It is not insignificant that on several occasions, the Roman Missal speaks of man’s adoption.  In the Easter Vigil Liturgy, which is referred to as the “greatest and most noble of all solemnities,” man’s adoption is mentioned four times.  It is present in the prayers, after the second and fourth readings, in the Collect, and in the Prayer after the Litany of the Saints.  We see the Latin phrases: adoptionis gratia (grace of adoption), sacra adoptione (sacred adoption), and adoptionis spiritum (the spirit of adoption).  The current translation of the Roman Missal, only translates these phrases as “adoption” once and ignores them the other three times.

In the Preface for Pentecost Sunday, the salient elements of a theology of adoption are manifested.  The so-called Gray Book draft of the third edition of the Roman Missal translates this preface thus: “For you brought the Paschal Mystery to completion when, on this day, you bestowed the Holy Spirit upon those you made your adopted children (fílios adoptionis) by uniting them to your Only-Begotten Son.”  Compare this with the current ICEL translation: “Today you sent the Holy Spirit on those marked out to be your children by sharing the life of your only Son, and so you brought the paschal mystery to its completion.”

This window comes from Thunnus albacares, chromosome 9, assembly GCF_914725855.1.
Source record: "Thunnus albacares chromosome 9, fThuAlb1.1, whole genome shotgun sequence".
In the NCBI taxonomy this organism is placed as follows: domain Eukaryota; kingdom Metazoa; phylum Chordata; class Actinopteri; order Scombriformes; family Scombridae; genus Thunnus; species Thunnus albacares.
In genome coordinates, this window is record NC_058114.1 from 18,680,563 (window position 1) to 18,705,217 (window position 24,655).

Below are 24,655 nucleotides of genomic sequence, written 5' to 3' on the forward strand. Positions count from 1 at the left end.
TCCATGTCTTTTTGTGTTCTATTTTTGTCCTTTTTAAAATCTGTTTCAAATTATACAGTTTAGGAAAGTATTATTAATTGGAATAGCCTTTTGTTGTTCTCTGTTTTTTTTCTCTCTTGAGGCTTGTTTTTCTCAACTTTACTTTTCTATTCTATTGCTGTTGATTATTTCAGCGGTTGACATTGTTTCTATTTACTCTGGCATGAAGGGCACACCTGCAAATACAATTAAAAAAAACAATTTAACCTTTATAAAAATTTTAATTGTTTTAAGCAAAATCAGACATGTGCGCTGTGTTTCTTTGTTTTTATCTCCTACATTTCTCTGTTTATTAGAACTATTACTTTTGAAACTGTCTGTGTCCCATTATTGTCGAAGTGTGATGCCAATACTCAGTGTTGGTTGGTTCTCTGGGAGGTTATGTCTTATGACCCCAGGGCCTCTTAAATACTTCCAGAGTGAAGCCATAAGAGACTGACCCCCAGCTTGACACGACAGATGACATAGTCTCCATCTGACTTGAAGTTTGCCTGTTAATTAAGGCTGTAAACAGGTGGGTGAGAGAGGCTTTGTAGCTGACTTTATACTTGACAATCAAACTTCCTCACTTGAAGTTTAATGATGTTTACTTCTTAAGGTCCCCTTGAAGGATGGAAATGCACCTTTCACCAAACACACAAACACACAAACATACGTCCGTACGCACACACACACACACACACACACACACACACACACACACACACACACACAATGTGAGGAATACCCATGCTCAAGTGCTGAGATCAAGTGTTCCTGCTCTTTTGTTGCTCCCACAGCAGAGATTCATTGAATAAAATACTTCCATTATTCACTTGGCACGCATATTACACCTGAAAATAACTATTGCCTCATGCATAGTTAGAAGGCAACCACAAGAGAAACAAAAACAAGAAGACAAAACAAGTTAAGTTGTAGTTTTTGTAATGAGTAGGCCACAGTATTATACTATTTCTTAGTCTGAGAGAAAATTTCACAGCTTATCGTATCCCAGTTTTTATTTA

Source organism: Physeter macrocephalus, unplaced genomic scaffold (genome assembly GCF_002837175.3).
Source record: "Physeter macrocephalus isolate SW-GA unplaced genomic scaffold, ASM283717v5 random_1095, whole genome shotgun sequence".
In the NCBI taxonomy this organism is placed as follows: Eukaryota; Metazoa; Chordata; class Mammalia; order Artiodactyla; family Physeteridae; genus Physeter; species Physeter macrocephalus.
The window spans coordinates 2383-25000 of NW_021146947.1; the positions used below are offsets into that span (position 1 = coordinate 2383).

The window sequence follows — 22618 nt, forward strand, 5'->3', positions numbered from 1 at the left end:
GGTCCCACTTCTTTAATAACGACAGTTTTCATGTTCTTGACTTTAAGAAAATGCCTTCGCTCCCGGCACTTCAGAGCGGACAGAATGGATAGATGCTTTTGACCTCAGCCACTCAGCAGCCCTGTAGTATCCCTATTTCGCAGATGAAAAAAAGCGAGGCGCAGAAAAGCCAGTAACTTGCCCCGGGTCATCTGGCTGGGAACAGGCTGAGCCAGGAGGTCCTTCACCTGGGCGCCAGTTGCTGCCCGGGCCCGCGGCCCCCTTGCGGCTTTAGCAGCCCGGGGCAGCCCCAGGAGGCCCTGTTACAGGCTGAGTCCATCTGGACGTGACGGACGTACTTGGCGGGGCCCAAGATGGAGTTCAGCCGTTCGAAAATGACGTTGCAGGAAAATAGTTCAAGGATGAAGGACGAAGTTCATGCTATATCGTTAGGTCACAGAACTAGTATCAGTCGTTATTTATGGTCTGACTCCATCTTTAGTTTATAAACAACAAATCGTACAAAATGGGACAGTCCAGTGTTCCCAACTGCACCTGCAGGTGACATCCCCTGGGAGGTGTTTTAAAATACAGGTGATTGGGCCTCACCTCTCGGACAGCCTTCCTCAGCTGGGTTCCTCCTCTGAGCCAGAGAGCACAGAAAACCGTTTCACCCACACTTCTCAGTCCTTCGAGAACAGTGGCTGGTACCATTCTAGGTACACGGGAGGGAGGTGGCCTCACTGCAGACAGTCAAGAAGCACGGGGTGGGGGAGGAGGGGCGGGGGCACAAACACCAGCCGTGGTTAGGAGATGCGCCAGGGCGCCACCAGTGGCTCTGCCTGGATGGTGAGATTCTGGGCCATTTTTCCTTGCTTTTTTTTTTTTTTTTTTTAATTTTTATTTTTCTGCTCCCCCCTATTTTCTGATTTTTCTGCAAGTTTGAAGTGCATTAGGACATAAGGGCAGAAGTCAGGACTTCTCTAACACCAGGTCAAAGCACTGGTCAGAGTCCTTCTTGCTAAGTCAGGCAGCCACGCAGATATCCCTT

The prayers of the liturgy, in their fidelity to the Latin text, are meant to communicate the fullness of the Catholic faith and, in reference to the truth about man, a proper Christian anthropology.  With a faithful translation that communicates a true liturgical anthropology, the words of the liturgy become sacramental; that is, these words make present the reality that they signify.  The General Instruction of the Roman Missal confirms this when it speaks of the mystery of the Church being made present through the words of the greeting, and the people’s response: “The priest…signifies the presence of the Lord to the community gathered there by means of the Greeting.  By this Greeting, and the people’s response, the mystery of the Church gathered together is made manifest.” 13  Consequently, the propers of the Mass that speak of man’s adoption in the Son communicate this reality.  However, when Latin phrases, such as fílios adoptionis, are translated as “children,” this truth about man is blurred.